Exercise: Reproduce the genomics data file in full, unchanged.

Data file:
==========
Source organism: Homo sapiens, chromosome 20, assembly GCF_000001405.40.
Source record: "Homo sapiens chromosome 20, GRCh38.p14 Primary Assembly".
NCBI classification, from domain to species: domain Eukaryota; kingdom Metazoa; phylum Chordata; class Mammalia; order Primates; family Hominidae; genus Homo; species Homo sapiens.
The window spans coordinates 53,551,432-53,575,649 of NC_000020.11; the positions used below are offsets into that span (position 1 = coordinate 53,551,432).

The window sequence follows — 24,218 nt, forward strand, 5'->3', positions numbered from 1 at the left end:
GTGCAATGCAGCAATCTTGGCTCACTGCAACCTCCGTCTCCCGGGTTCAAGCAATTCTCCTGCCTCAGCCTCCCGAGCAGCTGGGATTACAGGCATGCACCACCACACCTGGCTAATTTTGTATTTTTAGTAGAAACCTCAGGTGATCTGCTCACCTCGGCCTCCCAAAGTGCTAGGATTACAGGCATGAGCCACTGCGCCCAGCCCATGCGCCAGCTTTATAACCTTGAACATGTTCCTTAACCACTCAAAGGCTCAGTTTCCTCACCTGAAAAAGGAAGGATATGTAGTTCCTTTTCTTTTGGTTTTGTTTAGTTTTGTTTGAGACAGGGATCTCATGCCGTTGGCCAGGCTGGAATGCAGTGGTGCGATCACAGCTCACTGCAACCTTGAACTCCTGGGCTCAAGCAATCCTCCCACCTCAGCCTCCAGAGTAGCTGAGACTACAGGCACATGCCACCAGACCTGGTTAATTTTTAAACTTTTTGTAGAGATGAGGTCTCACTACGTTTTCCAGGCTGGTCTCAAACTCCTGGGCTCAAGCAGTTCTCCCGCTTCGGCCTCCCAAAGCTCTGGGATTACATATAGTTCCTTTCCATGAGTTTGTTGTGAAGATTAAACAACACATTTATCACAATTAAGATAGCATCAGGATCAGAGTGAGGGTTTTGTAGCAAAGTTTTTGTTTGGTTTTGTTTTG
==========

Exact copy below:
Source organism: Homo sapiens, chromosome 20, assembly GCF_000001405.40.
Source record: "Homo sapiens chromosome 20, GRCh38.p14 Primary Assembly".
NCBI classification, from domain to species: domain Eukaryota; kingdom Metazoa; phylum Chordata; class Mammalia; order Primates; family Hominidae; genus Homo; species Homo sapiens.
The window spans coordinates 53,551,432-53,575,649 of NC_000020.11; the positions used below are offsets into that span (position 1 = coordinate 53,551,432).

The window sequence follows — 24,218 nt, forward strand, 5'->3', positions numbered from 1 at the left end:
GTGCAATGCAGCAATCTTGGCTCACTGCAACCTCCGTCTCCCGGGTTCAAGCAATTCTCCTGCCTCAGCCTCCCGAGCAGCTGGGATTACAGGCATGCACCACCACACCTGGCTAATTTTGTATTTTTAGTAGAAACCTCAGGTGATCTGCTCACCTCGGCCTCCCAAAGTGCTAGGATTACAGGCATGAGCCACTGCGCCCAGCCCATGCGCCAGCTTTATAACCTTGAACATGTTCCTTAACCACTCAAAGGCTCAGTTTCCTCACCTGAAAAAGGAAGGATATGTAGTTCCTTTTCTTTTGGTTTTGTTTAGTTTTGTTTGAGACAGGGATCTCATGCCGTTGGCCAGGCTGGAATGCAGTGGTGCGATCACAGCTCACTGCAACCTTGAACTCCTGGGCTCAAGCAATCCTCCCACCTCAGCCTCCAGAGTAGCTGAGACTACAGGCACATGCCACCAGACCTGGTTAATTTTTAAACTTTTTGTAGAGATGAGGTCTCACTACGTTTTCCAGGCTGGTCTCAAACTCCTGGGCTCAAGCAGTTCTCCCGCTTCGGCCTCCCAAAGCTCTGGGATTACATATAGTTCCTTTCCATGAGTTTGTTGTGAAGATTAAACAACACATTTATCACAATTAAGATAGCATCAGGATCAGAGTGAGGGTTTTGTAGCAAAGTTTTTGTTTGGTTTTGTTTTG